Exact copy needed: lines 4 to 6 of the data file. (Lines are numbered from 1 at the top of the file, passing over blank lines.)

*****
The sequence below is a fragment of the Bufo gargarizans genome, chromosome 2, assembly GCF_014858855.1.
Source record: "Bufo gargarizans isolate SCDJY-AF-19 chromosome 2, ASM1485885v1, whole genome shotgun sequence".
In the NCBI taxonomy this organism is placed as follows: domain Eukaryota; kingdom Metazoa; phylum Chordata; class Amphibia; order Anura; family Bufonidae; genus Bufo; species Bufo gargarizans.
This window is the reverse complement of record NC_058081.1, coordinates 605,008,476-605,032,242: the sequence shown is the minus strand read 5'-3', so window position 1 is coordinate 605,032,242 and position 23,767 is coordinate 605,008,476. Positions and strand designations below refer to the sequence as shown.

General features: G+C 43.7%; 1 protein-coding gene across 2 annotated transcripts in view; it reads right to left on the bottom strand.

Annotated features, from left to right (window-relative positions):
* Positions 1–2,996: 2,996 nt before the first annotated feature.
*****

This window is the reverse complement of record NC_058081.1, coordinates 605,008,476-605,032,242: the sequence shown is the minus strand read 5'-3', so window position 1 is coordinate 605,032,242 and position 23,767 is coordinate 605,008,476. Positions and strand designations below refer to the sequence as shown.

General features: G+C 43.7%; 1 protein-coding gene across 2 annotated transcripts in view; it reads right to left on the bottom strand.

Annotated features, from left to right (window-relative positions):